FILED: March 20, 2002
R & C RANCH, LLC,
an Oregon limited liability company,
Respondent - Cross-Appellant,
BUCKHORN RANCH, LLC,
Appellant - Cross-Respondent.
Appeal from Circuit Court, Gilliam County.
Paul G. Crowley, Judge.
On defendant Buckhorn Ranch, LLC's petition for reconsideration filed November 14, 2001, and plaintiff's response filed November 21, 2001, and on plaintiff's petition for reconsideration filed November 29, 2001, and defendant Buckhorn Ranch LLC's response filed December 19, 2001. Opinion filed October 17, 2001.
Dennis P. Brookshire and Buckley LeChevallier, P.C., for defendant Buckhorn Ranch, LLC.
Robert L. Nash for plaintiff.
Before Edmonds, Presiding Judge, and Armstrong and Kistler, Judges.
Petitions for reconsideration allowed; opinion modified; disposition modified on cross-appeal to remand for determination of plaintiff's punitive damages claim; adhered to as modified.
Both plaintiff and defendant have petitioned for reconsideration of our opinion in R & C Ranch, LLC v. Kunde, 177 Or App 304, 33 P3d 1011 (2001). We allow both petitions for reconsideration, modify our opinion, remand for a determination on plaintiff's punitive damages claim, and adhere to our opinion as modified.
The facts are set out in our initial opinion. We summarize them briefly to put the parties' arguments in context. Plaintiff and defendant are limited liability companies that own and operate adjacent ranches in Gilliam and Wheeler Counties. Plaintiff's ranch consists of one contiguous parcel of real property that is divided into two separate parts--the low ground and the high ground. Plaintiff and its predecessors have used two routes to gain access to the separate parts of the ranch. Butte Creek Road has been used to reach the low ground. Plaintiff's predecessors got to the high ground using a trail, Buckhorn Road, that runs through defendant's ranch.
Shortly after the parties bought their ranches, a dispute arose as to whether plaintiff could continue traveling over defendant's property. Plaintiff brought this action to establish a prescriptive easement or, in the alternative, a statutory way of necessity across defendant's property. Plaintiff requested damages for the losses that it incurred as a result of defendant's refusal to let it use Buckhorn Road. Plaintiff later amended its complaint to add a claim for punitive damages. Briefly stated, plaintiff's theory of punitive damages was that defendant had barred plaintiff from using its recognized right of way over defendant's land in order to force plaintiff to give defendant a right of way over plaintiff's land.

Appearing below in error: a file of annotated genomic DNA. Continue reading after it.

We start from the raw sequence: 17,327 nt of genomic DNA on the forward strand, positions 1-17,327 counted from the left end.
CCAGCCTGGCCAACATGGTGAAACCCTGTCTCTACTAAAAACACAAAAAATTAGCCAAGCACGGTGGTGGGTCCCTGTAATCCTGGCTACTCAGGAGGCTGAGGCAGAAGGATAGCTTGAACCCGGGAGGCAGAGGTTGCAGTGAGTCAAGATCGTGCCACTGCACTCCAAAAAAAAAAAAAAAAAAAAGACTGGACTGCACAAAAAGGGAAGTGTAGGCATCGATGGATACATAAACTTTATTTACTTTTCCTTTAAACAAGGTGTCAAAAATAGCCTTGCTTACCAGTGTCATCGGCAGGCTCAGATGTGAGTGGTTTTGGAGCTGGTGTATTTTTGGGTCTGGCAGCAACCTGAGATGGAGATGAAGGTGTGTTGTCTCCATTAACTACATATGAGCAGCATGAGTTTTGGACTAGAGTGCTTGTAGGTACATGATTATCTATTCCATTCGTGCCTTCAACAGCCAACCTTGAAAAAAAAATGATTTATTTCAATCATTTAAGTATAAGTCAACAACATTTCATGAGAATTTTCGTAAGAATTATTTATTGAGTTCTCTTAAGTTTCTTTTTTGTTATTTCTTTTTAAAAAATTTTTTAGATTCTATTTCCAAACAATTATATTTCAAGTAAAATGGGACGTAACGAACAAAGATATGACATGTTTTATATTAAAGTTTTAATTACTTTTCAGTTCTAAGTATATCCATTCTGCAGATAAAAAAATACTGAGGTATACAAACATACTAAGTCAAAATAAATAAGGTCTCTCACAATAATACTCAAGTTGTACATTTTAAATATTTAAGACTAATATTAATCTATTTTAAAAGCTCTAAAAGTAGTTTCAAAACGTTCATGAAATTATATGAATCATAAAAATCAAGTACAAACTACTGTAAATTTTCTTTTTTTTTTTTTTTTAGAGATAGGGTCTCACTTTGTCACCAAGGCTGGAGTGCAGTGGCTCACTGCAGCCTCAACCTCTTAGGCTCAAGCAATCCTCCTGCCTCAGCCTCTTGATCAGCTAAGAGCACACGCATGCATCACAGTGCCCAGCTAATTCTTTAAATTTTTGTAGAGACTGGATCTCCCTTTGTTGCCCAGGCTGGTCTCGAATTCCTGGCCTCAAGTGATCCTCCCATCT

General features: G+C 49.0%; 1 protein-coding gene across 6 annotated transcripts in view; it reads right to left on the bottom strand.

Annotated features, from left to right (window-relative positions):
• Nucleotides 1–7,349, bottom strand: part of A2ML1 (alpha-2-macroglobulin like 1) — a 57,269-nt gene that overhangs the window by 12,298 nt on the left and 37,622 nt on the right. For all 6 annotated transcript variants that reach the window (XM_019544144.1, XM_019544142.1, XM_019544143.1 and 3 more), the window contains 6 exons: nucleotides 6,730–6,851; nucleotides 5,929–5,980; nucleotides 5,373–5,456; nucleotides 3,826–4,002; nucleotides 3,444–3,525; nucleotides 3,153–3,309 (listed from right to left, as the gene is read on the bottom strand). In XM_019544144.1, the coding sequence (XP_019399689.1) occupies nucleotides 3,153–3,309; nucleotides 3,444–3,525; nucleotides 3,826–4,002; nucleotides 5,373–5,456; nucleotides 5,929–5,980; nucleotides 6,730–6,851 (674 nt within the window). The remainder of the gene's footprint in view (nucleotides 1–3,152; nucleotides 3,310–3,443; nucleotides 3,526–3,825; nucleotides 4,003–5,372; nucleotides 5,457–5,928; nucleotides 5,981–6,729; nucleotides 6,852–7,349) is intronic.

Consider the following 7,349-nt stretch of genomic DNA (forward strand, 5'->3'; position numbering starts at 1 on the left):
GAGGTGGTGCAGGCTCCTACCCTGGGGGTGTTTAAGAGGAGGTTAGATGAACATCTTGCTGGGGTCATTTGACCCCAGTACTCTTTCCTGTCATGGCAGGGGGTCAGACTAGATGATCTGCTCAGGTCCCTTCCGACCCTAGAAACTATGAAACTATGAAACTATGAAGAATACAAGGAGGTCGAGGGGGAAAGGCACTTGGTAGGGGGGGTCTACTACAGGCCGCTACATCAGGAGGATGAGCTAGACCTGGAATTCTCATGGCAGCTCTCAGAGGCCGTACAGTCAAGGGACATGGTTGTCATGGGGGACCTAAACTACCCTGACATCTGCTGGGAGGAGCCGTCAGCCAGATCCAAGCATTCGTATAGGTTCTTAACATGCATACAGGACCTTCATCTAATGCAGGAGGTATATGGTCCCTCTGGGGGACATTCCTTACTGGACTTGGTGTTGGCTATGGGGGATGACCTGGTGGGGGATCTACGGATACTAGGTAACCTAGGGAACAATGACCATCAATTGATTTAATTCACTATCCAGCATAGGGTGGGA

Before trial, defendant moved for partial summary judgment on, among other things, plaintiff's punitive damages claim. The trial court granted defendant's summary judgment motion on the punitive damages claim and later denied plaintiff's motion for reconsideration. On cross-appeal, plaintiff assigned error to that ruling. We upheld the ruling, reasoning that the plaintiff had not filed any affidavits in opposition to defendant's summary judgment motion on the punitive damages claim until it moved for reconsideration. R & C Ranch, LLC, 177 Or App at 316. We concluded that plaintiff's evidence came too late. Id.
In its petition for reconsideration, plaintiff notes that the trial court had agreed, in an unrecorded telephone conference, to permit plaintiff to rely on previously filed affidavits to oppose defendant's motion for summary judgment on the punitive damages claim. (1) That agreement is reflected in the record. Because we conclude that plaintiff properly preserved the issue for appellate review, it is necessary for us to decide whether the affidavits that were before the trial court on summary judgment created a genuine issue of material fact. See Jones v. General Motors Corp., 325 Or 404, 420, 939 P2d 608 (1997); ORCP 47 C (1995).
On that point, plaintiff's primary theory of punitive damages appears to be that defendant locked the gates on Buckhorn Road (and thus prevented plaintiff from gaining access to its high ground) to coerce plaintiff into allowing defendant to cross plaintiff's property. In its motion for summary judgment, defendant advanced two reasons why summary judgment should be granted on that claim: (1) plaintiff did not own the land when defendant locked the gates and (2) even if plaintiff did own the land, defendant did not lock the gates for malicious reasons.
Both theories turn on disputed factual issues. Defendant submitted affidavits stating that the gate had been locked on or about October 29, 1994, but that plaintiff had not taken title to the property until December 1994. Plaintiff, for its part, submitted an affidavit from William Smith, who sold the property to plaintiff, stating that "after plaintiff purchased the Gilliam County lands from me, defendants changed the lock and began blocking access to plaintiff." Plaintiff also submitted an affidavit from Ralph Rittenour, one of the partners in R & C Ranch Enterprises, stating that "[d]efendants have continued to maintain a lock on the gate, depriving us of access, during 1995 and right up to the present." There was a factual dispute whether defendant locked the gate after plaintiff purchased the property in December 1994.